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Published In: Species Plantarum 1: 172. 1753. (1 May 1753) (Sp. Pl.) Name publication detailView in BotanicusView in Biodiversity Heritage Library

Project Name Data (Last Modified On 5/27/2020)
Acceptance : Accepted
Note : Tribe Coffeeae
Project Data     (Last Modified On 6/2/2022)

Coffea includes about 124 species of Paleotropical shrubs and small trees, with three of these cultivated for coffee, an important world commmodity crop. This genus is characterized by its branches with elliptic, usually opposite and distichous leaves usually with crypt-type domatia, persistent stipules that are triangular and shortly fused around the stem, axillary congested inflorescences with the bracts usually fused in pairs to form calyculi, homostylous, fragrant, 4-8-merous flowers, a reduced or only shortly developed calyx limb, white  funnelform corollas with the lobes convolute in bud, exserted narrow anthers and stigmas, and ellipsoid, fleshy, red to blackened, drupaceous fruits with two pyrenes enclosed in leathery walls.The stem apices often are resinous. The flowers of the cultivated species generally bloom for a short period, and the fragrance and appearance of coffee plantations in flower are impressive. The comments here are intended to provide an overview of the genus, but mainly are focussed on these plants in the Neotropics. 

The identities of the species of Coffea have sometimes been complicated to discern, and taxonomic treatments of this group have varied rather widely. This is apparently due at least in part to extenstive natural hyrbidization among the species. The main economic species are Coffea arabica (Arabica coffee), Coffea canephora (Robusta Coffee; syn. C. robusta), and Coffea liberica W. Bull ex Hiern (Liberica Coffee; syn. C. dewevrei, C. excelsa). See the Flora Mesoamericana Coffea treatment (Lorence, 2012) for a key to the three commonly cultivated species. In the Neotropics the first two of these are widely grown commercially, usually as hybridized cultivars: the more valuable Arabica Coffee is grown at relatively cooler, often higher (or more northern) elevations, and Robusta Coffee grows well in warmer, generally lower-elevation areas. Bean coffee is a very important world commodity, and also a very important commerical product and cultural element across Latin America. This region produces some of the world's best and most prized coffee, but ironically, often only second-rate coffee is consumed in many of these countries because the countries are not economically well-off so the best coffee is exported for the foreign exchange it brings. Coffea arabica and Coffea canephora are widely cultivated in this region in home garden plots for local use; Coffea liberica is also cultivated but less frequently, and more often as a curiosity (but its fruits are harvested and used also). Coffea plants often persist in the Neotropics after cultivation, and produce fertile seeds that germinate; these species do not seem to establish a permanent population or naturalize and spread, however. At least one of these three Coffea species is usually among the first 30 or so specimens made by botany students and first-time visitors to the tropics.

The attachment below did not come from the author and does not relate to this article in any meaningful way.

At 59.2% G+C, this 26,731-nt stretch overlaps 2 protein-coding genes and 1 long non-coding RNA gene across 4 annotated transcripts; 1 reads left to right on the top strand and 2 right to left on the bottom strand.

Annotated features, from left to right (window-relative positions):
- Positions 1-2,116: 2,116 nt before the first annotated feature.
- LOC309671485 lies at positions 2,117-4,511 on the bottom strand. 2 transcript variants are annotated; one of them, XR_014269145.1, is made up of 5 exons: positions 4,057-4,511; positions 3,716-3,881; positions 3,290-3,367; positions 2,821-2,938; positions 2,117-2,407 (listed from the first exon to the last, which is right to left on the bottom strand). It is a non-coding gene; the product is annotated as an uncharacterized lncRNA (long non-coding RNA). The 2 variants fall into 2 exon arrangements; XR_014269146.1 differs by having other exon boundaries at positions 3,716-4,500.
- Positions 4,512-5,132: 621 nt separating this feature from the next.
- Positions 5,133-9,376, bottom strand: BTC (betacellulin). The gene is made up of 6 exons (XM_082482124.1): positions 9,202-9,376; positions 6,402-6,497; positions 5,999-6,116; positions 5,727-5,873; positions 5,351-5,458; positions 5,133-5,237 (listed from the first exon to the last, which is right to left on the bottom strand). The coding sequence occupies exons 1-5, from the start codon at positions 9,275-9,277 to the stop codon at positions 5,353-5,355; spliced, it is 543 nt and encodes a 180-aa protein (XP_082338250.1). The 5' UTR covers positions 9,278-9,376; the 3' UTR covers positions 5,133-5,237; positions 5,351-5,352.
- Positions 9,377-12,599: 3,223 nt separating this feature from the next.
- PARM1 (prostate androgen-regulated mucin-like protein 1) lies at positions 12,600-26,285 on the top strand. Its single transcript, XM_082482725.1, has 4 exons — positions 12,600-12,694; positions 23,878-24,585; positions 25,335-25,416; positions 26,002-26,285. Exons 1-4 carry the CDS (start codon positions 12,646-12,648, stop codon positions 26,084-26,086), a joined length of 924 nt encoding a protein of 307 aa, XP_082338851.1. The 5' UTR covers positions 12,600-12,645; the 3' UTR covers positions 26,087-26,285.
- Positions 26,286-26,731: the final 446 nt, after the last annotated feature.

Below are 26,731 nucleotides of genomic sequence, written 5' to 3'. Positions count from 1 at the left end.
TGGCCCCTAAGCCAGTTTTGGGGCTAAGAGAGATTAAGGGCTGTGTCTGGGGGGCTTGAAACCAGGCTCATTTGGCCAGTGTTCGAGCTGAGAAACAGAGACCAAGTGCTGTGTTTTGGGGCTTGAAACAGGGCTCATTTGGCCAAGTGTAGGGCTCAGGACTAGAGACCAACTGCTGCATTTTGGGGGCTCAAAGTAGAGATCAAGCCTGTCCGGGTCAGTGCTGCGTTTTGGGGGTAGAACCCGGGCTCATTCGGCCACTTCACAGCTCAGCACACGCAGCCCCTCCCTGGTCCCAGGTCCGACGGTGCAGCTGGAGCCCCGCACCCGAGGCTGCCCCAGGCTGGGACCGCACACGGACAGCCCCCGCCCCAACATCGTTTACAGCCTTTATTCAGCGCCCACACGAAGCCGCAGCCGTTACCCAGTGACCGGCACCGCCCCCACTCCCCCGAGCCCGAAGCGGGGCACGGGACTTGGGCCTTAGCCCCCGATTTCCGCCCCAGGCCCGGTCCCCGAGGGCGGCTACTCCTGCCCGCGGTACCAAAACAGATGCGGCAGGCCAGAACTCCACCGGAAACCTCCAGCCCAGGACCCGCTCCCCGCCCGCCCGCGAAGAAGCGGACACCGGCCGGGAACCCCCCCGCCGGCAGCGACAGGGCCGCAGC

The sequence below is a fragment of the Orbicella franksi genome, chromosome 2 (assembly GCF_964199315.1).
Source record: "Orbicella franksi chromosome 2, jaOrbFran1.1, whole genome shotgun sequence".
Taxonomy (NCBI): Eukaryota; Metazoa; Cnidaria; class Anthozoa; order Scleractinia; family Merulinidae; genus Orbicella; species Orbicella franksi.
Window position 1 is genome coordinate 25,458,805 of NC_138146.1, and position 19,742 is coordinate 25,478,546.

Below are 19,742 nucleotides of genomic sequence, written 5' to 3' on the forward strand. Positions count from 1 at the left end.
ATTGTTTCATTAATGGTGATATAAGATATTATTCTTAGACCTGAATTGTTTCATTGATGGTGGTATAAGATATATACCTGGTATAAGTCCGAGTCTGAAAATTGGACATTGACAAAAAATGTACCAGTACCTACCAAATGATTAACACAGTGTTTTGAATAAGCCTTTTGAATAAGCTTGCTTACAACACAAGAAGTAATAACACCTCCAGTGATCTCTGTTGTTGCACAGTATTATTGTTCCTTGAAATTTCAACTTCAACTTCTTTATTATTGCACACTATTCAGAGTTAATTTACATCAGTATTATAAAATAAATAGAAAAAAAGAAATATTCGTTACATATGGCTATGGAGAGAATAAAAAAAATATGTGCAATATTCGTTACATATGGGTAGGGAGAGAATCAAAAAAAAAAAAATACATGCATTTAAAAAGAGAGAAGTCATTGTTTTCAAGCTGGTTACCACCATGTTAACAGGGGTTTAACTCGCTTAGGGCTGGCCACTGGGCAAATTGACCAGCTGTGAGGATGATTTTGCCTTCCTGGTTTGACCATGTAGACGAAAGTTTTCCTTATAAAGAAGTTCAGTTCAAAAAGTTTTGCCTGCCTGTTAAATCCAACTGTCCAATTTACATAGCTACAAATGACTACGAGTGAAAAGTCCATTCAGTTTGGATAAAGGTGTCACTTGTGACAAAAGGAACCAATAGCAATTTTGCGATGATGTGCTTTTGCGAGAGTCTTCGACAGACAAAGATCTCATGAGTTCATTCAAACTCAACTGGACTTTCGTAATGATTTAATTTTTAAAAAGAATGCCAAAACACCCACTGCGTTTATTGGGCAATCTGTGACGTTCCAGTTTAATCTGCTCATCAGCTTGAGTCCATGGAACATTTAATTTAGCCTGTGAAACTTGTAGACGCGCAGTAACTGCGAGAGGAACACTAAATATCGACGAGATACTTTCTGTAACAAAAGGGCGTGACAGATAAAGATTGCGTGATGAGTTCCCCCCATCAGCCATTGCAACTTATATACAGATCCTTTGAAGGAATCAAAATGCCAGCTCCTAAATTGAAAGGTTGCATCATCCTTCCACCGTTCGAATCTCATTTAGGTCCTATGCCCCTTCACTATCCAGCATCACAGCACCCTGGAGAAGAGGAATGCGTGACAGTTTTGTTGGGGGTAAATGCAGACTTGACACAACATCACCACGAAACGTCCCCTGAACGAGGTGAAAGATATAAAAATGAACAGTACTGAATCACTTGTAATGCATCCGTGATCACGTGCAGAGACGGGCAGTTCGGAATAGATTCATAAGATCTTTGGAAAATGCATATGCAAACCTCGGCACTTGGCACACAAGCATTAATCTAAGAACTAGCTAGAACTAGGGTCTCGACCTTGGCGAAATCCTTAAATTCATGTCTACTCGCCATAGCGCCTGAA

The fruits of Coffea are morphologically, drupes of the Rubiaceae type, with two pyrenes that are enclosed by thickened, leathery endocarp and each contain one seed that naturally disperses inside this endocarp. The structure of the fruits and the terminology used for the cultivated species is less formal, however. Commercially, the fruit is often called a "cherry" and seed itself is the product. In processing, the seed is removed from the pyrene hull (or parchment or cascarilla), and then the seed coat or "silver-skin".